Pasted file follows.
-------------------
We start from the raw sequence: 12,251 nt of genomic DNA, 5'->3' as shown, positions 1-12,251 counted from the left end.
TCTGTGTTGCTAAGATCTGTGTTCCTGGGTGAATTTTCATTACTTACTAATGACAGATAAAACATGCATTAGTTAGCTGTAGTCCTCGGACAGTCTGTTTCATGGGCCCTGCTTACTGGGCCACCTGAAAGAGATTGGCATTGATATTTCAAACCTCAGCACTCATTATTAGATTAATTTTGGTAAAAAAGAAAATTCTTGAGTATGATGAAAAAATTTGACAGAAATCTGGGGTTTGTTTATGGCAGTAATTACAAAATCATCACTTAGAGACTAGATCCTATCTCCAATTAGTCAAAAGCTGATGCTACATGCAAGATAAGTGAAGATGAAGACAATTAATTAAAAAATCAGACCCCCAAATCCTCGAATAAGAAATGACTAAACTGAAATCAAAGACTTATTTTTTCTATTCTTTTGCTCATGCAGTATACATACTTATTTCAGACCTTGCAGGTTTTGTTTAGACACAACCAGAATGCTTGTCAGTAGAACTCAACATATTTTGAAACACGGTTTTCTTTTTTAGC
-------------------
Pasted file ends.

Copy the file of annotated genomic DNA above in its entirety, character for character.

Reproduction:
We start from the raw sequence: 12,251 nt of genomic DNA, 5'->3' as shown, positions 1-12,251 counted from the left end.
TCTGTGTTGCTAAGATCTGTGTTCCTGGGTGAATTTTCATTACTTACTAATGACAGATAAAACATGCATTAGTTAGCTGTAGTCCTCGGACAGTCTGTTTCATGGGCCCTGCTTACTGGGCCACCTGAAAGAGATTGGCATTGATATTTCAAACCTCAGCACTCATTATTAGATTAATTTTGGTAAAAAAGAAAATTCTTGAGTATGATGAAAAAATTTGACAGAAATCTGGGGTTTGTTTATGGCAGTAATTACAAAATCATCACTTAGAGACTAGATCCTATCTCCAATTAGTCAAAAGCTGATGCTACATGCAAGATAAGTGAAGATGAAGACAATTAATTAAAAAATCAGACCCCCAAATCCTCGAATAAGAAATGACTAAACTGAAATCAAAGACTTATTTTTTCTATTCTTTTGCTCATGCAGTATACATACTTATTTCAGACCTTGCAGGTTTTGTTTAGACACAACCAGAATGCTTGTCAGTAGAACTCAACATATTTTGAAACACGGTTTTCTTTTTTAGC